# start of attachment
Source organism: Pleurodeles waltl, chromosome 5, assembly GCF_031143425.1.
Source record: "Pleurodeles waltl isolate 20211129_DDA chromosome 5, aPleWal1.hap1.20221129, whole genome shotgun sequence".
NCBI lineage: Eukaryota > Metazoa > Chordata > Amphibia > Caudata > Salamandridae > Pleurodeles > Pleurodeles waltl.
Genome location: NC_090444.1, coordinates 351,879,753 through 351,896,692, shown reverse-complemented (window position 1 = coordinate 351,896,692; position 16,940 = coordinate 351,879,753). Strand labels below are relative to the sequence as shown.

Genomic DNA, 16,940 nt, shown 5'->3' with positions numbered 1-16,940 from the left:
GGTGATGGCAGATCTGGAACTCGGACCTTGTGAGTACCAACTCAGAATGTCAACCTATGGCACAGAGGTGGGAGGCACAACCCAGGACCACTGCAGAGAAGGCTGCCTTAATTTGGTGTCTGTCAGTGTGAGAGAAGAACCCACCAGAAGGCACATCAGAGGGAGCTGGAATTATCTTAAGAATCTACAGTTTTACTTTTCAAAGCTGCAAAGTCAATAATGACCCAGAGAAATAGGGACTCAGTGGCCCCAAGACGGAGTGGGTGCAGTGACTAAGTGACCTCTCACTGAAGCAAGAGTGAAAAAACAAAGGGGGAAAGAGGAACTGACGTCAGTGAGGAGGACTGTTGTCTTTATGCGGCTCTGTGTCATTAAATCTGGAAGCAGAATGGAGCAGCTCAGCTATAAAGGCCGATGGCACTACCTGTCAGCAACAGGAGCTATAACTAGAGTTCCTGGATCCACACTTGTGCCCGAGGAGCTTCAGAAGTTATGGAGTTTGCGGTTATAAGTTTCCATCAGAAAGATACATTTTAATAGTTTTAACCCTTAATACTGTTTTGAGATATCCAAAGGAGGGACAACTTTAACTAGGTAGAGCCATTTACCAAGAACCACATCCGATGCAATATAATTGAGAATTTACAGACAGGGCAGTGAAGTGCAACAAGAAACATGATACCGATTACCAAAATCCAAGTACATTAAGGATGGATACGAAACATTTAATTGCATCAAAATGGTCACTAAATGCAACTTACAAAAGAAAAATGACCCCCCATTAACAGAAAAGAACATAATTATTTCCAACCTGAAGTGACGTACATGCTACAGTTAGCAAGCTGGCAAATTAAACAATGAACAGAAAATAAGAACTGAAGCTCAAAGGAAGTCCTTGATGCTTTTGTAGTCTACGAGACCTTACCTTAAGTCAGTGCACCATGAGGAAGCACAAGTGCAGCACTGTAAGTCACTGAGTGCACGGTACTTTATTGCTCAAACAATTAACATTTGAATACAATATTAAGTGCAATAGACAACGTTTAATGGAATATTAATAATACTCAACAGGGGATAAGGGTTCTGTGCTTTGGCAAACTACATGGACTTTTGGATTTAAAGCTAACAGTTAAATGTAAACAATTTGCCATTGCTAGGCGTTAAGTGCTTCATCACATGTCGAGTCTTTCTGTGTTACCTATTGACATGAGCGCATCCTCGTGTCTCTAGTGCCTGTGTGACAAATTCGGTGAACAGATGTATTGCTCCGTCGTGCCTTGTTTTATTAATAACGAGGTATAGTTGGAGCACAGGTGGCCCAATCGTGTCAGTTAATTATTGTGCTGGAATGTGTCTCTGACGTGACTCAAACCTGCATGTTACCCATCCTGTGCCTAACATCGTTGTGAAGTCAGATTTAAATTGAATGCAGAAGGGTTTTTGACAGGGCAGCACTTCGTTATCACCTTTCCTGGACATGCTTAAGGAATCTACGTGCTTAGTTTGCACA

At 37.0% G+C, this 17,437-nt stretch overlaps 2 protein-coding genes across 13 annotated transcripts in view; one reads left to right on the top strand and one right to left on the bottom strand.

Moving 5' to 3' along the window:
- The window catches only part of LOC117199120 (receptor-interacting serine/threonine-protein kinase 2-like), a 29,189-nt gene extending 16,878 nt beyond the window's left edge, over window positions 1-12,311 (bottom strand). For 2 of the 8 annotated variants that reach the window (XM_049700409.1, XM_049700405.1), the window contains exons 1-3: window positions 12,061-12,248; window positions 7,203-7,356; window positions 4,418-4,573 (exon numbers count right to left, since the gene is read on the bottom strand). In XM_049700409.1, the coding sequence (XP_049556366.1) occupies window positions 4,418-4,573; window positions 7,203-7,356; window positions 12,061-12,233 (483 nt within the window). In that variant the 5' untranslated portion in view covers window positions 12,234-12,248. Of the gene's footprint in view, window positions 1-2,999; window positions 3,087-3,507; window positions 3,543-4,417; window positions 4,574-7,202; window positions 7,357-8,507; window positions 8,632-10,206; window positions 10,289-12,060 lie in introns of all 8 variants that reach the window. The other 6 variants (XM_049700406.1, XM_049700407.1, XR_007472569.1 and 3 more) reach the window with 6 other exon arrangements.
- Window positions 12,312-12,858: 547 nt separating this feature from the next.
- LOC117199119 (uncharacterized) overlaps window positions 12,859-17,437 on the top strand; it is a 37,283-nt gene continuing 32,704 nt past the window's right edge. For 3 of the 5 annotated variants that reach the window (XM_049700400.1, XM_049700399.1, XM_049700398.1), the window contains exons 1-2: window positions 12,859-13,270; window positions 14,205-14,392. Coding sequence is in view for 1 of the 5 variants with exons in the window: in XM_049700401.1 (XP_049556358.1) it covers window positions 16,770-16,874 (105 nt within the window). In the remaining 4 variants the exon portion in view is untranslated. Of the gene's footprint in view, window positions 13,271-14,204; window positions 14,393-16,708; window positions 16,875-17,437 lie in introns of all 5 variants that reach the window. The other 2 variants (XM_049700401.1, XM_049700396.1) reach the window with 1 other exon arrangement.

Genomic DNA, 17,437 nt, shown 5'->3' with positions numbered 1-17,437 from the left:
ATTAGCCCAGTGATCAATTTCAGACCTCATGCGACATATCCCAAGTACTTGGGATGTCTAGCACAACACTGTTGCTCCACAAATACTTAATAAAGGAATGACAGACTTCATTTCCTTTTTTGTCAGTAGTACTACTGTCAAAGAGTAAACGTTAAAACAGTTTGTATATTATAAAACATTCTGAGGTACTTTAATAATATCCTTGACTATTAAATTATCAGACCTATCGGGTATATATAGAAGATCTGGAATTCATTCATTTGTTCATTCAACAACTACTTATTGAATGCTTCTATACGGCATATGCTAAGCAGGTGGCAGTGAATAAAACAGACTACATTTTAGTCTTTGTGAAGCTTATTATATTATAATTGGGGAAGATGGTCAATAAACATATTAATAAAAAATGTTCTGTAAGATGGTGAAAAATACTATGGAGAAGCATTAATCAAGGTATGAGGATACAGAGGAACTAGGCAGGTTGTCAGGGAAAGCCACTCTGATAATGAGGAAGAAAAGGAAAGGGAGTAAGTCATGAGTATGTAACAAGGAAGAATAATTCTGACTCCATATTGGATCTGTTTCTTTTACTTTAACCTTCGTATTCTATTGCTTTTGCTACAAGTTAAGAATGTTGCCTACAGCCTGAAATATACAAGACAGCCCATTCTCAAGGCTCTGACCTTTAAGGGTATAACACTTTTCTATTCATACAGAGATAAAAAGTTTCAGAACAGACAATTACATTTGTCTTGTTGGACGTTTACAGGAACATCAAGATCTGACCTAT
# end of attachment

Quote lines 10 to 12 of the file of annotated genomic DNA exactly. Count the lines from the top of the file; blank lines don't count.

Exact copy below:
- Window positions 12,312-12,858: 547 nt separating this feature from the next.
- LOC117199119 (uncharacterized) overlaps window positions 12,859-17,437 on the top strand; it is a 37,283-nt gene continuing 32,704 nt past the window's right edge. For 3 of the 5 annotated variants that reach the window (XM_049700400.1, XM_049700399.1, XM_049700398.1), the window contains exons 1-2: window positions 12,859-13,270; window positions 14,205-14,392. Coding sequence is in view for 1 of the 5 variants with exons in the window: in XM_049700401.1 (XP_049556358.1) it covers window positions 16,770-16,874 (105 nt within the window). In the remaining 4 variants the exon portion in view is untranslated. Of the gene's footprint in view, window positions 13,271-14,204; window positions 14,393-16,708; window positions 16,875-17,437 lie in introns of all 5 variants that reach the window. The other 2 variants (XM_049700401.1, XM_049700396.1) reach the window with 1 other exon arrangement.

Genomic DNA, 17,437 nt, shown 5'->3' with positions numbered 1-17,437 from the left: